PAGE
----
Dropping in elevation on the Mushroom Rock trail, we were back in a mixed forest of pine, oak, and juniper. I startled a Banded Rock Rattlesnake off the trail, but it paused enough for us to admire the greenish body and bold brown bands down its back. Another mixed flock of warblers, flycatchers, and vireos had us pausing along the trail before we were on the Hailstone Trail once more.

Completing our loop, we took the Upper Rhyolite Canyon Trail down the canyon wall and across the bottom returning to the Lower Rhyolite Canyon Trail. Up to this point, all of the trails were in good condition, but the Upper Rhyolite Canyon Trail needed some TLC. A lot of loose rocks made the trail uncomfortable to hike down, but would have been worse to hike up. The day spent hiking this large loop was rewarded with great views, impressive flocks of warblers, many spiny lizards, and sprinklings of wildflowers.

Although we had campsite reservations for 4 nights at the Chiricahuas, we decided to leave one day early since we had hiked all of the trails by the third day. We decided to head to other parts of the Chiricahua Mountains.

Chiricahua Mountains
The next morning, we drove out of the national monument and up Pinery Canyon Road. There were many things I didn’t exactly remember about the previous trip and I think this road was one of them. Although the gravel, dirt road was fairly well maintained, it was narrow, windy, and with many blind corners. Oh and yes, I couldn’t forget to mention that it was on a steep mountain side often without pull outs or places for two cars to pass. It was a little nerve racking, but a beautiful and scenic mountain drive.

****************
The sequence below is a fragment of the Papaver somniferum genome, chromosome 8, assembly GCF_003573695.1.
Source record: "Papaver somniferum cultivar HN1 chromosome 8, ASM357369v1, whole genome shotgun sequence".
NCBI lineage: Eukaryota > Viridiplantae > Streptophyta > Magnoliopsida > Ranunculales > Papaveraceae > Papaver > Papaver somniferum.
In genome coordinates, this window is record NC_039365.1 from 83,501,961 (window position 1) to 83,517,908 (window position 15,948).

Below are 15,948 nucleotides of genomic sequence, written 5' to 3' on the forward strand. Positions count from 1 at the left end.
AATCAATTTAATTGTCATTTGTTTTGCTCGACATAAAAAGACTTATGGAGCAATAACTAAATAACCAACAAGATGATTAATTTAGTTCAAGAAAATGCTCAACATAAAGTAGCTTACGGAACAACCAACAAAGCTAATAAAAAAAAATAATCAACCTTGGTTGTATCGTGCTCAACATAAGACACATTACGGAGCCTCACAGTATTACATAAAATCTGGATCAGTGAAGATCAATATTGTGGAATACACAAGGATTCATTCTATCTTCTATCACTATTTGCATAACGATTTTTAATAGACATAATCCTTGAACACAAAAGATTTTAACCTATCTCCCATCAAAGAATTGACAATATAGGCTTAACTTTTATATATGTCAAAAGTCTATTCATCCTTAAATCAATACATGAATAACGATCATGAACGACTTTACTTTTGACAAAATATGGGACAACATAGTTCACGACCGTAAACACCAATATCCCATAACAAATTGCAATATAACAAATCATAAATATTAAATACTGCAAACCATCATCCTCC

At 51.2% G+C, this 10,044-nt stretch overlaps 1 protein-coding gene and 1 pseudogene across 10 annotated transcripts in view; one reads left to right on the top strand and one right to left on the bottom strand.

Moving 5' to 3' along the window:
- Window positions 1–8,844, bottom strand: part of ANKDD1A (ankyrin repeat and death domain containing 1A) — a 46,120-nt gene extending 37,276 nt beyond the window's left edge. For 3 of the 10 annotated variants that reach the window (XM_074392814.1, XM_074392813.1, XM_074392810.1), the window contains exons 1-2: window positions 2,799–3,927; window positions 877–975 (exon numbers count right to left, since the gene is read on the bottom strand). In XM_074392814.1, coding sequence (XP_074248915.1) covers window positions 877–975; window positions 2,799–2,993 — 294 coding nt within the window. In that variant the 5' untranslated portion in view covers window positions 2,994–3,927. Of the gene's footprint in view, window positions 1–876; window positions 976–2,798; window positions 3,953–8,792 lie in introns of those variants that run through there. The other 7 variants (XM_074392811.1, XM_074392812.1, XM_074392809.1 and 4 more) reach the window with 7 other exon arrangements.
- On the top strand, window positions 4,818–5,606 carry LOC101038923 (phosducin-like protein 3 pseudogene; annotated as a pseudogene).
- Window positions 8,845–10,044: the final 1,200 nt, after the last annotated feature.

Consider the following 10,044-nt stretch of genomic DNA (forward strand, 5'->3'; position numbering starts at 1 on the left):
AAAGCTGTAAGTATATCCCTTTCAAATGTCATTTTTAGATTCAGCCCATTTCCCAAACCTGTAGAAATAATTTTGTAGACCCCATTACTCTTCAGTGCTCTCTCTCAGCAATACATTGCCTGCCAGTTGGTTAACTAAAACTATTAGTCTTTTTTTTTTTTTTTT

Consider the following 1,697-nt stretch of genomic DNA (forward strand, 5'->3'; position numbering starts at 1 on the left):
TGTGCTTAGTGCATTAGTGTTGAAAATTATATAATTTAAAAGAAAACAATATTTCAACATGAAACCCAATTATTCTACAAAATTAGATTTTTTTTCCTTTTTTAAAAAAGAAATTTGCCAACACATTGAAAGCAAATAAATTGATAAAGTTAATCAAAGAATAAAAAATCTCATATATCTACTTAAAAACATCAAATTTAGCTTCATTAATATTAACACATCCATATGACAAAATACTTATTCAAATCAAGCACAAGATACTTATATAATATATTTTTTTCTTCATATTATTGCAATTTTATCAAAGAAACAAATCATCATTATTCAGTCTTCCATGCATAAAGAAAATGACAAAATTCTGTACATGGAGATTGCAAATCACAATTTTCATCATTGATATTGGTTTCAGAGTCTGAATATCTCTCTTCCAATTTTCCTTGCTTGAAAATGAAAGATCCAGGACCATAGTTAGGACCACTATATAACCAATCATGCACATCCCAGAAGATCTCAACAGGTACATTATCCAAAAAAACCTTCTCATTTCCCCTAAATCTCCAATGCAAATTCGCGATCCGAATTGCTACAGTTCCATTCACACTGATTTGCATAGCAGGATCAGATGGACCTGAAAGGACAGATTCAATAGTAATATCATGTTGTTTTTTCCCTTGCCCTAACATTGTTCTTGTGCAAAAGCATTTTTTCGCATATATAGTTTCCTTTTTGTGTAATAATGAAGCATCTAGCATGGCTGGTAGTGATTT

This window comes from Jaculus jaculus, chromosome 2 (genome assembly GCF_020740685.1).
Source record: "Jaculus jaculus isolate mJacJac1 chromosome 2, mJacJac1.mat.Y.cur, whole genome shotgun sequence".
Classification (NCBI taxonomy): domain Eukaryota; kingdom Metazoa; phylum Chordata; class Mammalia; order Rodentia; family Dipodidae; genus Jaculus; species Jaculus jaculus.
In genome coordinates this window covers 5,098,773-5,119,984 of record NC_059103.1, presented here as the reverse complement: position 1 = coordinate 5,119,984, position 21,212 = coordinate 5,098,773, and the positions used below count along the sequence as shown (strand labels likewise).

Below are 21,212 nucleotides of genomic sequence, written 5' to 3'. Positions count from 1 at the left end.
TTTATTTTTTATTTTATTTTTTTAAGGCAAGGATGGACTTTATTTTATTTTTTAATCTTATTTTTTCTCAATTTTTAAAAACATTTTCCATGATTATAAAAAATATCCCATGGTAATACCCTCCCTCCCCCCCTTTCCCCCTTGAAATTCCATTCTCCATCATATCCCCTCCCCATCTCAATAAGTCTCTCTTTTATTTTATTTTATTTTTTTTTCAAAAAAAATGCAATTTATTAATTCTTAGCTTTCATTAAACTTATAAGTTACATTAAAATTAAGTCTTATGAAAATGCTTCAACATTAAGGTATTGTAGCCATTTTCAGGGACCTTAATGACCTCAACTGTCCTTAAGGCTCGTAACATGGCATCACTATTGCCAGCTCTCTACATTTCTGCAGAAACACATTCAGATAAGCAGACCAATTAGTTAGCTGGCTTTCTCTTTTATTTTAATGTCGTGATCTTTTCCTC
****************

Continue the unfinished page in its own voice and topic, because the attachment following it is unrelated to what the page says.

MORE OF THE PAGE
Rustler Park, Long Park, Barfoot Park
Near the mountain pass, we turned up the road to Rustler Park. We had visited Rustler Park on our previous trip, but it was closed out of safety concerns due to the recent wildfire. Evidence of the wildfire from 10 years ago was everywhere - large swathes of gray snags and very few young trees. At the Rustler Park campground, there was still a large stand of pines that were spared from the wildfires. All of the trails that started at the campground were burned up - meaning open and exposed on the ridges.